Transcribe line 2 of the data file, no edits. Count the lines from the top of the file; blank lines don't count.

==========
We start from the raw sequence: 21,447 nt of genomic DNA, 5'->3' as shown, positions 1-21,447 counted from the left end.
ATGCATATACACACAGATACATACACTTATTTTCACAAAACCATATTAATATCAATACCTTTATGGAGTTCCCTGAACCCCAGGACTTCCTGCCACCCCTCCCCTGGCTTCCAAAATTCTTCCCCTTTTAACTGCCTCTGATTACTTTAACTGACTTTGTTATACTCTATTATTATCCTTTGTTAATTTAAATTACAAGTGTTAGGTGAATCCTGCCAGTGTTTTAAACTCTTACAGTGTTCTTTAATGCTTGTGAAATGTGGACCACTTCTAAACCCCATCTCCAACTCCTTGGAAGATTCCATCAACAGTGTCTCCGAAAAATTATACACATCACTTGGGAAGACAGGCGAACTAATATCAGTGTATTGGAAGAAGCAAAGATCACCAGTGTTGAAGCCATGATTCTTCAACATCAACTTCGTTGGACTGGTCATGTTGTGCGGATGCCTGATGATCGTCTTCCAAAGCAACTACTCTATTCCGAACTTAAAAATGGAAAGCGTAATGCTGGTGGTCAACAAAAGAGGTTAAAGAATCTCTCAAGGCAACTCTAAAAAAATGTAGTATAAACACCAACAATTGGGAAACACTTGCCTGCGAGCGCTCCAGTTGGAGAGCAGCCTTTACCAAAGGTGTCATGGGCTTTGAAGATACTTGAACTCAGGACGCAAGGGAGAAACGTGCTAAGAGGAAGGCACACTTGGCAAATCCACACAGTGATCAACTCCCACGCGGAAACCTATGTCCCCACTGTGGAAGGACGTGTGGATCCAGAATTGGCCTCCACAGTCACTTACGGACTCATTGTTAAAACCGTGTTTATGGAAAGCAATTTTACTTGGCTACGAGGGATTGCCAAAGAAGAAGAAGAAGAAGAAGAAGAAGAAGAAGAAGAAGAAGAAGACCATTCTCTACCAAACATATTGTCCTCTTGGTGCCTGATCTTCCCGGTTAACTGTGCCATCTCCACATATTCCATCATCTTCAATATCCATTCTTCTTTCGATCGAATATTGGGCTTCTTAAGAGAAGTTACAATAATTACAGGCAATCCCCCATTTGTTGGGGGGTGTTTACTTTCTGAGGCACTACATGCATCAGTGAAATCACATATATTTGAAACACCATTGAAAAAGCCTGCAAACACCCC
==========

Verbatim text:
ATGCATATACACACAGATACATACACTTATTTTCACAAAACCATATTAATATCAATACCTTTATGGAGTTCCCTGAACCCCAGGACTTCCTGCCACCCCTCCCCTGGCTTCCAAAATTCTTCCCCTTTTAACTGCCTCTGATTACTTTAACTGACTTTGTTATACTCTATTATTATCCTTTGTTAATTTAAATTACAAGTGTTAGGTGAATCCTGCCAGTGTTTTAAACTCTTACAGTGTTCTTTAATGCTTGTGAAATGTGGACCACTTCTAAACCCCATCTCCAACTCCTTGGAAGATTCCATCAACAGTGTCTCCGAAAAATTATACACATCACTTGGGAAGACAGGCGAACTAATATCAGTGTATTGGAAGAAGCAAAGATCACCAGTGTTGAAGCCATGATTCTTCAACATCAACTTCGTTGGACTGGTCATGTTGTGCGGATGCCTGATGATCGTCTTCCAAAGCAACTACTCTATTCCGAACTTAAAAATGGAAAGCGTAATGCTGGTGGTCAACAAAAGAGGTTAAAGAATCTCTCAAGGCAACTCTAAAAAAATGTAGTATAAACACCAACAATTGGGAAACACTTGCCTGCGAGCGCTCCAGTTGGAGAGCAGCCTTTACCAAAGGTGTCATGGGCTTTGAAGATACTTGAACTCAGGACGCAAGGGAGAAACGTGCTAAGAGGAAGGCACACTTGGCAAATCCACACAGTGATCAACTCCCACGCGGAAACCTATGTCCCCACTGTGGAAGGACGTGTGGATCCAGAATTGGCCTCCACAGTCACTTACGGACTCATTGTTAAAACCGTGTTTATGGAAAGCAATTTTACTTGGCTACGAGGGATTGCCAAAGAAGAAGAAGAAGAAGAAGAAGAAGAAGAAGAAGAAGAAGAAGACCATTCTCTACCAAACATATTGTCCTCTTGGTGCCTGATCTTCCCGGTTAACTGTGCCATCTCCACATATTCCATCATCTTCAATATCCATTCTTCTTTCGATCGAATATTGGGCTTCTTAAGAGAAGTTACAATAATTACAGGCAATCCCCCATTTGTTGGGGGGTGTTTACTTTCTGAGGCACTACATGCATCAGTGAAATCACATATATTTGAAACACCATTGAAAAAGCCTGCAAACACCCC